Skip to comments.Scouts' anti-abuse effort merits praise
Posted on 02/25/2003 3:02:29 PM PST by Dubya
"Let me show you something," a co-worker said to me the other day. She is the mother of a 7-year-old who is a newly enrolled Cub Scout.
She handed me her son's Wolf Cub Scout Book and told me to look at the first two dozen pages. What I saw astounded me.
I remember being a Cub Scout almost 40 years ago. I learned how to wear and care for my blue-and-gold uniform. I learned the Cub Scout salute, the Cub Scout handshake and the Cub Scout motto: "Do your best."
All of that was in the book. But that's not what my co-worker wanted me to see. The first two dozen pages were all about child abuse, especially sexual abuse.
The sections had subtitles that were very foreign to my own Cub Scout experience:
Sexual Molestation by Peers
Signs of Sexual Abuse
Preventing Sexual Abuse
Talking with Your Child About Sexual Abuse
What If ...
At first, I was shocked to see so many pages about such a horrible subject in the pure and innocent world of a Cub Scout. But the more I thought about it, the more I understood that this is a dramatic and praiseworthy attempt by the Boy Scouts of America, which is based in Irving, to change the way society deals with this vile problem.
My co-worker was distraught about it, but she, too, understood the significance.
"It's really horrible," she said. "Last night, I read my son these pages. He doesn't even understand. I want him to learn all the good things that Cub Scouts do. But I'm also scared. It just reminds me how scary the world is. Wherever you go -- church, the park, anywhere. It's a reminder of how I can't be away from him."
In Sunday's Star-Telegram, you might have seen the report by staff writer Ben Tinsley about the former Haltom City police officer arrested Saturday on suspicion of sexually assaulting a 15-year-old boy. The former officer, John Ross Ewing of Bedford, was already accused of molesting a 16-year-old boy.
What is especially upsetting is that both boys came to the Haltom City Police Department as part of the city's Police Explorer program. This subsidiary program of the Boy Scouts of America allows high school students to observe and learn about professions.
In the Wolf Cub Scout Book, one page says:
"What if you are in a public restroom and someone tries to touch you in ways or places that make you feel uncomfortable? What would you do?"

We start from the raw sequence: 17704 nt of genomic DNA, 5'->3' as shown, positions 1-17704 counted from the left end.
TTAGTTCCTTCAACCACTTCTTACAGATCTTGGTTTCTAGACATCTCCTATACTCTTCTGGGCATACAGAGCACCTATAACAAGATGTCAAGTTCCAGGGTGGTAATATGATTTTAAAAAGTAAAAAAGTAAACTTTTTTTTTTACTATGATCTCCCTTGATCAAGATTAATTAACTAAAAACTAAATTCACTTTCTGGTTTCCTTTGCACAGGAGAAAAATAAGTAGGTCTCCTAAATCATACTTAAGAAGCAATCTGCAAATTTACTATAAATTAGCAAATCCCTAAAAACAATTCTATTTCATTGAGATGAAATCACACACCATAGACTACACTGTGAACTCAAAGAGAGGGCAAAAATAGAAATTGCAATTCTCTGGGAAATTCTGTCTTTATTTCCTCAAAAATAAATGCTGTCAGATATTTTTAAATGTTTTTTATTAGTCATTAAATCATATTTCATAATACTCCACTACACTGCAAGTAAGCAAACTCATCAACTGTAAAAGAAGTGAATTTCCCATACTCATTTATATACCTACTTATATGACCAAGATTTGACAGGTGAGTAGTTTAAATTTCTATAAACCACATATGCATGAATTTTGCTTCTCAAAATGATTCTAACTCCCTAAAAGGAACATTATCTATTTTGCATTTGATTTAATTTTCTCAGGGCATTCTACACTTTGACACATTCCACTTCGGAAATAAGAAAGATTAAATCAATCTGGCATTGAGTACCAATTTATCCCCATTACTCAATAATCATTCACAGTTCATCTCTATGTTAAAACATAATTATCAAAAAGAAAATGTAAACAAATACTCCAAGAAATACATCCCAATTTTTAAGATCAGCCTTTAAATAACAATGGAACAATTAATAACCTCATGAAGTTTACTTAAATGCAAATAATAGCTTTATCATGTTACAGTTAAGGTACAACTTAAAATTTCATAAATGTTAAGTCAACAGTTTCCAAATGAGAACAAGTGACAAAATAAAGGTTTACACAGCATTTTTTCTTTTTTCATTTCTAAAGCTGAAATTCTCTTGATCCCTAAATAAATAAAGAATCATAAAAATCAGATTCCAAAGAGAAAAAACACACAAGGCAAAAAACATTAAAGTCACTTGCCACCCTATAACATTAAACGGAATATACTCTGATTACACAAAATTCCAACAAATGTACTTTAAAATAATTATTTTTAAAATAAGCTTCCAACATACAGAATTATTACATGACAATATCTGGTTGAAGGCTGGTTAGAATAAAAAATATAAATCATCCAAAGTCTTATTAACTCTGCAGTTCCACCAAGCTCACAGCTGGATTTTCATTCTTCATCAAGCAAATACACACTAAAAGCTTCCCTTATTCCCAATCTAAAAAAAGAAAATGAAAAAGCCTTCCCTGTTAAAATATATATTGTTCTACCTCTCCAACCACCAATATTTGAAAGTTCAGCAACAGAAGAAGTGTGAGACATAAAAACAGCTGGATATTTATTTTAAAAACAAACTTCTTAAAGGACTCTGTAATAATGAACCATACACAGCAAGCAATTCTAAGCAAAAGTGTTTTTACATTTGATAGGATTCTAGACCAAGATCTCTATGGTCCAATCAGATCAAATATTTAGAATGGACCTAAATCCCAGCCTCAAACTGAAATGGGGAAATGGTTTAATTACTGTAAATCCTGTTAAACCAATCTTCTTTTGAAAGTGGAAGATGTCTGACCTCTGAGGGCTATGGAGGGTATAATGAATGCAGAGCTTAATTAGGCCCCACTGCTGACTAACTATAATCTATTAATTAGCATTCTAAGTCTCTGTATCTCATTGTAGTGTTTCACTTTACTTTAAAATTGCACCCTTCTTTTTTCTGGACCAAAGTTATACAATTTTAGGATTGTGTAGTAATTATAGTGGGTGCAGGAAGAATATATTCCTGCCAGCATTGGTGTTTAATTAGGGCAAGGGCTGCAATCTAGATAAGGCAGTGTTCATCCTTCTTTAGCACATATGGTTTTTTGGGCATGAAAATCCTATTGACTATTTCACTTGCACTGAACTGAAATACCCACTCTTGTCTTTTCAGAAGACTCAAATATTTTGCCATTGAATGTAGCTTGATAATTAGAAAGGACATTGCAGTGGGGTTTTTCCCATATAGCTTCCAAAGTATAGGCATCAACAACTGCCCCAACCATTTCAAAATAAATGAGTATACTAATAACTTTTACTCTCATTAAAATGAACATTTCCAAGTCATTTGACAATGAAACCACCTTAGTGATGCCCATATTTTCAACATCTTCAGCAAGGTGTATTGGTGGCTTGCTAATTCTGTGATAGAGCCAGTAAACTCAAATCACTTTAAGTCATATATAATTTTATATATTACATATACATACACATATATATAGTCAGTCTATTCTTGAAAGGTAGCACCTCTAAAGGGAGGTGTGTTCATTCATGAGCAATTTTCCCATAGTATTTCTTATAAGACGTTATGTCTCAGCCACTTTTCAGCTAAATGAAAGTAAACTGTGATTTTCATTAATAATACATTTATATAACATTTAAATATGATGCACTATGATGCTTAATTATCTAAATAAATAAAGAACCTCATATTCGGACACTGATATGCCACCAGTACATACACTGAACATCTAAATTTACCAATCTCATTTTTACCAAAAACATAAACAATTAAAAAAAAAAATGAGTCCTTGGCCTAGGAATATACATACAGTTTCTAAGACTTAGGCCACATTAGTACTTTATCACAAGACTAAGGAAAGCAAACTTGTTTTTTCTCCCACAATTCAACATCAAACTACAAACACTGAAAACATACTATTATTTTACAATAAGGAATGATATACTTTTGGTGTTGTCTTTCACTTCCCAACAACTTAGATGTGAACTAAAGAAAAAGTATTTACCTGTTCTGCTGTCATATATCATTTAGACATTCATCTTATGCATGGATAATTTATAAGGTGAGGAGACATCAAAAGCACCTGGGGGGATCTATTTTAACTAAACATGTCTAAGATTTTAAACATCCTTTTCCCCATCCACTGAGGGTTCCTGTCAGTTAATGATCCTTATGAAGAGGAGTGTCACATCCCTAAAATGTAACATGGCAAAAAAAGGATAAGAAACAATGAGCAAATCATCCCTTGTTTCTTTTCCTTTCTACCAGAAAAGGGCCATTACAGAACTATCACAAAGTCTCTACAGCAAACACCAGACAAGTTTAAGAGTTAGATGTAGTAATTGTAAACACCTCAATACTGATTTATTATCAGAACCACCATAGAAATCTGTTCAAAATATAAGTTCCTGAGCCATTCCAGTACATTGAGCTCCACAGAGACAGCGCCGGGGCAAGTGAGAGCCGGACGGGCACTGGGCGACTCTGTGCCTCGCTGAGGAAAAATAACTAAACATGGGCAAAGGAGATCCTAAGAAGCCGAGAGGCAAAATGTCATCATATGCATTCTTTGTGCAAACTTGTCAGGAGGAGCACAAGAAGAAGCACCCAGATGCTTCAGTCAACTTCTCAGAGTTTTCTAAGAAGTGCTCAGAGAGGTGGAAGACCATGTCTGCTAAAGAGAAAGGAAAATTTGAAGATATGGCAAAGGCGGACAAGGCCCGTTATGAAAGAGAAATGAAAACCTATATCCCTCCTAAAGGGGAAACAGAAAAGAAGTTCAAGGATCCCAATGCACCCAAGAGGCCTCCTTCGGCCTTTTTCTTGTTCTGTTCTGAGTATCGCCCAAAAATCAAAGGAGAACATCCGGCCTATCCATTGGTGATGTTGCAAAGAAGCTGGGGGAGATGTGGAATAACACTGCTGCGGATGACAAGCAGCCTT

Here are the answers, according to the book:
"Yell 'STOP THAT' as loudly as you can.
"Run out of the room as quickly as possible.
"Tell your parent, a police officer, security guard, or other adult (such as your teacher) what happened."
The Haltom City cases are all the more disturbing because the suspect was a police officer. We teach our children to run to police officers for aid and comfort, not from them.
These cases strongly show why the Cub Scout training program, in effect for more than a decade, is so necessary.
Often, members of the Police Explorer program have never risen through the ranks of the Cub Scouts or the Boy Scouts, spokeswoman Renee Fairrer of Boy Scouts of America told me Monday.
"Certainly, a young person could have no relationship with the Boy Scouts of America and still be active in the Explorers program," she said.
Possibly, no make that probably, the Cub Scout program could prepare Explorers to recognize abuse, wherever it arises. The handbook teaches the young Scouts the following: You recognize it, you resist it, then you report it.
Reaction to this emphasis on child abuse has been extremely positive, Fairrer said.
"We are known nationwide for having one of the best youth protection programs in the country," she said. "We make the program available to anyone who deals with children such as schools, church groups, anyone."
When the program began around 1989, Boy Scout officials said it would correct problems that made the Scouts attractive to molesters and vulnerable to lawsuits.
Dan Clifton of Colleyville, the Scout executive for the Longhorn Council, which administers Scouting programs in 23 North Texas counties, told me: "Not only do you educate the children, but you educate the parents."
I commend the Cub Scouts and Boy Scouts for making such a dramatic change in its emphasis in recent years.
There's so much more to being a Scout in the real world today than learning to tie knots, earning merit badges and obeying the law of the pack.
Dave Lieber's Column Appears Sundays, Tuesdays and Fridays.
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